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Executive Summary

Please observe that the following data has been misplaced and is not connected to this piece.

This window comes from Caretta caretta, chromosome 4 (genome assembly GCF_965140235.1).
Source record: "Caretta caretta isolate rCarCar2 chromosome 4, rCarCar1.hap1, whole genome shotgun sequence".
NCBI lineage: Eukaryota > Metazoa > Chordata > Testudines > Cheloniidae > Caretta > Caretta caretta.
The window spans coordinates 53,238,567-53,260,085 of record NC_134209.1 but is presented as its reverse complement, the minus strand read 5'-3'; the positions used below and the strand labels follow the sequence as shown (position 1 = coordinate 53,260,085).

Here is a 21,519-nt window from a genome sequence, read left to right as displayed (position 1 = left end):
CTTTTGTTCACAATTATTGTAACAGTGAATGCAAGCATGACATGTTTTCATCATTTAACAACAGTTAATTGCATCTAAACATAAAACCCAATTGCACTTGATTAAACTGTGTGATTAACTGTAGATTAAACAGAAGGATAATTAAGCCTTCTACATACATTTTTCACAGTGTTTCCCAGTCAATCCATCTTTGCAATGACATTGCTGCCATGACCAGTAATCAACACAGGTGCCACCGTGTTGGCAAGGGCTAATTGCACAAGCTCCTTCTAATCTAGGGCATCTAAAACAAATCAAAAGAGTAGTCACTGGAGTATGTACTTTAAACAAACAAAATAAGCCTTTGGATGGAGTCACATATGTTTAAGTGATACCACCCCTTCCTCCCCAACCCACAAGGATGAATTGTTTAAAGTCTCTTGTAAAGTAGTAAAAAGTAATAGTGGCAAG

GIVAUDAN WILL FILE AN NDA FOR PARSOL 1789 SUNSCREEN INGREDIENT, Givaudan Corporate Counsel Robert Tavares told FDA in an Oct. 27 letter. Pending approval of the NDA, he said Givaudan would discontinue Parsol 1789 in the U.S. for use in consumer products. FDA told the company in an Oct. 6 reg letter that Parsol 1789 (butyl methoxydibenzoylmethane) could not be marketed without an approved NDA. "We intend, in the near future, to discuss with the Center for Drugs and Biologics appropriate steps we can take to obtain FDA approval for use of Parsol 1789 as an OTC drug sunscreen ingredient in a wide variety of consumer products," Tavares told FDA Center for Drugs and Biologics Office of Compliance Director Daniel Michels. He said Givaudan is advising its customers by telephone and mail of its decision to discontinue the product. The Clifton, N.J.-based affiliate of Geneva-based Givaudan estimates that over 40 mil. units containing Parsol 1789 have been sold in Europe, Australia and other parts of the world since its introduction in 1981. The product was introduced in the U.S. in 1984. Estee Lauder and Clarins previously marketed sunscreen products containing butyl methoxydibenzoylmethane but opted to reformulate them after receiving similar reg letters from FDA. Estee Lauder agreed to eliminate both butyl methoxydibenzoylmethane and propyl methoxycinnamate from its Estee Lauder Sun and Prescriptives products in June ("The Pink Sheet" June 30, T&G-3) and Clarins dropped the Parsol 1789 ingredient in June 1985. A scientific exhibit on Parsol 1789 will be presented at the American Academy of Dermatology's annual meeting in New Orleans Dec. 6-11. The exhibit will include a study on topical protection against UVA and UVB radiation conducted by researchers at Herbert Labs, Harvard Medical School and UCLA. Herbert Labs does not currently market any sun care products.

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